niching_type
Specify the type of niching pressure
Specification
Alias: None
Arguments: None
Default: No niche pressure
Child Keywords:
Required/Optional 
Description of Group 
Dakota Keyword 
Dakota Keyword Description 

Required (Choose One) 
Niching Type 
Set niching distance to percentage of nondominated range 

Enforce minimum Euclidean distance between designs 

Limit number of solutions to remain in the population 
Description
The purpose of niching is to encourage differentiation along the Pareto frontier and thus a more even and uniform sampling.
This is typically accomplished by discouraging clustering of design points in the performance space. In JEGA, the application of niche pressure occurs as a secondary selection operation. The nicher is given a chance to perform a preselection operation prior to the operation of the selection (replacement) operator, and is then called to perform niching on the set of designs that were selected by the selection operator.
The radial nicher takes information input from the user to compute a minimum allowable distance between designs in the performance space and acts as a secondary selection operator whereby it enforces this minimum distance. The distance nicher requires that solutions must be separated from other solutions by a minimum distance in each dimension (vs. Euclidean distance for the radial niching). After niching is complete, all designs in the population will be at least the minimum distance from one another in all directions.
The radial
niche pressure applicator works by enforcing a minimum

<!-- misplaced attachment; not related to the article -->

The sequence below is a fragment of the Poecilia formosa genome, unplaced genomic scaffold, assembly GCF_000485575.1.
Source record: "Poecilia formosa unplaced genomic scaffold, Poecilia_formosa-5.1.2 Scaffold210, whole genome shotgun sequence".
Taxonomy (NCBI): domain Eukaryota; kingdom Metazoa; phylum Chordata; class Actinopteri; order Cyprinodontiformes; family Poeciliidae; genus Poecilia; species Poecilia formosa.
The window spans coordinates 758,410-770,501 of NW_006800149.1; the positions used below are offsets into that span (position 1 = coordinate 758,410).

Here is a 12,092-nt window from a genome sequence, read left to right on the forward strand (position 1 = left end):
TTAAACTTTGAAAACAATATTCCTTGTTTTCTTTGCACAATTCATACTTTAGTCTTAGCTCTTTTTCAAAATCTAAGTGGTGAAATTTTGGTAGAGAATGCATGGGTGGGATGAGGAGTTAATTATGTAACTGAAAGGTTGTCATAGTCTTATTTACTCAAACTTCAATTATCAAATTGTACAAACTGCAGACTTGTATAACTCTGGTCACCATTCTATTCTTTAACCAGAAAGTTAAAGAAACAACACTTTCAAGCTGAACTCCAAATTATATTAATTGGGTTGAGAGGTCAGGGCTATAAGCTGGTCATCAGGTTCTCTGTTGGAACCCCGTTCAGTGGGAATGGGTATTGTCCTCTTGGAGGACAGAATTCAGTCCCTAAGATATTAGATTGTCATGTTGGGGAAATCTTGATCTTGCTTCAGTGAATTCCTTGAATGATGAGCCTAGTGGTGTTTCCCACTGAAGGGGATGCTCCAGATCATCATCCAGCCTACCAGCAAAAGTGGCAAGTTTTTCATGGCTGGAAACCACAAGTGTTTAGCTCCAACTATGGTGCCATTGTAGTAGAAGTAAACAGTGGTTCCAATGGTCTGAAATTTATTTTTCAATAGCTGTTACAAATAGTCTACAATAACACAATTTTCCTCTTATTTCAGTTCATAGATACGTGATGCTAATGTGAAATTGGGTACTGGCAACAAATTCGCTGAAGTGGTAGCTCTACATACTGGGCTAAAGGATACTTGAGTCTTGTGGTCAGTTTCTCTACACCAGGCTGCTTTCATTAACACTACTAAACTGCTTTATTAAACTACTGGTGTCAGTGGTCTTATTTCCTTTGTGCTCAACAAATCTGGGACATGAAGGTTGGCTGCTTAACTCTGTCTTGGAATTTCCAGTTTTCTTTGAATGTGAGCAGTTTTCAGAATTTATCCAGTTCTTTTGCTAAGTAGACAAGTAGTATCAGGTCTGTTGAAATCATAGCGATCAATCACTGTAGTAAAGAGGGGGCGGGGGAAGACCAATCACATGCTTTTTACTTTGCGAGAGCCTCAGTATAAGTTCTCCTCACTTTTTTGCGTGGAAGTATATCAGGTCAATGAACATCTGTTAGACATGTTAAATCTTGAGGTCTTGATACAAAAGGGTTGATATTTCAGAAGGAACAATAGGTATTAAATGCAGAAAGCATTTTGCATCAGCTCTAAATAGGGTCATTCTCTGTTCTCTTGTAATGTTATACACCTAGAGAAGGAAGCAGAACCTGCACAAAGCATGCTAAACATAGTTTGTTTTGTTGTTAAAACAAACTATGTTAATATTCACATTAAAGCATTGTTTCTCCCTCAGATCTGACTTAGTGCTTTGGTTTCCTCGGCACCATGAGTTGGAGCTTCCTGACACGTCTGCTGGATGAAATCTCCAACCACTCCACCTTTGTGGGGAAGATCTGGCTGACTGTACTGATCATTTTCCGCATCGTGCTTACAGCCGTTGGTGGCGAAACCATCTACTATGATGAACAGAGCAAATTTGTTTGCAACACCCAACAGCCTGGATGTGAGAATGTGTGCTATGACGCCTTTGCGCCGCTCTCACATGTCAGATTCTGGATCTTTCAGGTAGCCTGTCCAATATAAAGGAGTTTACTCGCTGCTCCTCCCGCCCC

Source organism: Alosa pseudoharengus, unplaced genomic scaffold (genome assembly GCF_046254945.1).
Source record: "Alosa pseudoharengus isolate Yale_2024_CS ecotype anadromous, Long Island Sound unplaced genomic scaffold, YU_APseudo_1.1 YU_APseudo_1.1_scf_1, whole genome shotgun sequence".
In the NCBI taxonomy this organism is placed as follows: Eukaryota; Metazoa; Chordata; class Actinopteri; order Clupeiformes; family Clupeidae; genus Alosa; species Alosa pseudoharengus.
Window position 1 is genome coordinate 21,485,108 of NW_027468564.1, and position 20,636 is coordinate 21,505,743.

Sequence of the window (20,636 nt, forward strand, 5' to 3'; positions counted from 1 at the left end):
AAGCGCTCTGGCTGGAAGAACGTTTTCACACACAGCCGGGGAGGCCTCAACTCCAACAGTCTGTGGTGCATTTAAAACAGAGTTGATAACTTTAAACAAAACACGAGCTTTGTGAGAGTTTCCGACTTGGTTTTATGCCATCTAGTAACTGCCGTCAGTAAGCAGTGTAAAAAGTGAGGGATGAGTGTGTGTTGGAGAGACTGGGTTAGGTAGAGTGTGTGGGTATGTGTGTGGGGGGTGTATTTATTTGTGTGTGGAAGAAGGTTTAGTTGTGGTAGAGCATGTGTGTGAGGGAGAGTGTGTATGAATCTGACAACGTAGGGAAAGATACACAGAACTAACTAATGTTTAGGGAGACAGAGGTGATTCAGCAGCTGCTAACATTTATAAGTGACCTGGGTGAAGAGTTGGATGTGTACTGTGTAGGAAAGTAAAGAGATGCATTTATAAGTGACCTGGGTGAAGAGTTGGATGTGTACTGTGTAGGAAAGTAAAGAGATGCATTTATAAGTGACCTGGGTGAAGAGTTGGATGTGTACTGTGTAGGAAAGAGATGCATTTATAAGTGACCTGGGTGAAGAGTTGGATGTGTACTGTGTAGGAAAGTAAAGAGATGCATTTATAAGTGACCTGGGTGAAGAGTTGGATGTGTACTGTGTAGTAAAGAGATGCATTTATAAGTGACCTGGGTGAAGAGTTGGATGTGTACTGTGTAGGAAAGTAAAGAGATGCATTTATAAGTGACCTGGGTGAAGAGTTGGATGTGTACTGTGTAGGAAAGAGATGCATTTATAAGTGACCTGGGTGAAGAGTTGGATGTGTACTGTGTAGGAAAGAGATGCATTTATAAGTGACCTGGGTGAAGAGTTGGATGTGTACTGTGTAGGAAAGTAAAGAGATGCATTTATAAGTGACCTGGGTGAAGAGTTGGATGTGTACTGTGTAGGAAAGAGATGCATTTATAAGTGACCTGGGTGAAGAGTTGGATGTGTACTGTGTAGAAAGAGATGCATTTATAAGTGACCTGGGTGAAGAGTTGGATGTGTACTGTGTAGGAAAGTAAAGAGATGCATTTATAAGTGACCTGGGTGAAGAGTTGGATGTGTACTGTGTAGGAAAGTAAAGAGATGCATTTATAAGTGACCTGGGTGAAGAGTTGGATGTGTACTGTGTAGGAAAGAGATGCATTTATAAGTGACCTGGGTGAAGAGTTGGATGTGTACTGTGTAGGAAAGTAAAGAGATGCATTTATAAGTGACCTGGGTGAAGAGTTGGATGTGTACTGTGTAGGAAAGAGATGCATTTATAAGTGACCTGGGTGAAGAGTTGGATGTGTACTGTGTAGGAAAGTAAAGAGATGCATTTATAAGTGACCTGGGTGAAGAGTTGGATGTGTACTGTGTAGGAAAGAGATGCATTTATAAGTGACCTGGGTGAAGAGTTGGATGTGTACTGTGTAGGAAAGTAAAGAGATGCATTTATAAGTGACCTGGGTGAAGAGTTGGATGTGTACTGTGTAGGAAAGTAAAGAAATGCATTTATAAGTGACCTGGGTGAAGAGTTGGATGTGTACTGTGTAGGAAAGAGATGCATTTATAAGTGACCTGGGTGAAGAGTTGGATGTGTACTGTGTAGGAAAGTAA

Euclidean distance between designs in the performance space at each
generation. The algorithm proceeds by starting at the (or one of the)
extreme designs along objective dimension 0 and marching through the
population removing all designs that are too close to the current
design. One exception to the rule is that the algorithm will never
remove an extreme design which is defined as a design that is maximal
or minimal in all but 1 objective dimension (for a classical 2
objective problem, the extreme designs are those at the tips of the
nondominated frontier). The distance
nicher enforces a minimimum
distance in each dimension.
The designs that are removed by the nicher are not discarded. They are buffered and reinserted into the population during the next preselection operation. This way, the selector is still the only operator that discards designs and the algorithm will not waste time “refilling” gaps created by the nicher.
The radial
nicher requires as input a vector of fractions with
length equal to the number of objectives. The elements of the vector
are interpreted as percentages of the nondominated range for each
objective defining a minimum distance to all other designs. All values
should be in the range (0, 1). The minimum allowable distance between
any two designs in the performance space is the Euclidian (simple
squarerootsumofsquares calculation) distance defined by these
percentages. The distance
nicher has a similar input vector
requirement, only the distance is the minimum distance in each
dimension.
The max_designs
niche pressure applicator is designed to choose a
limited number of solutions to remain in the population. That number
is specified by num_designs
. It does so in order to balance the
tendency for populations to grow very large and thus consuming too
many computer resources. It operates by ranking designs according to
their fitness standing and a computed count of how many other designs
are too close to them. Too close is a function of the supplied
niche_vector, which specifies the minimum distance between any two
points in the performance space along each dimension individually.
Once the designs are all ranked, the top cnum_designs designs are
kept in the population and the remaining ones are bufferred or
discarded. Note that like other niching operators, this one will not
discard an extreme design.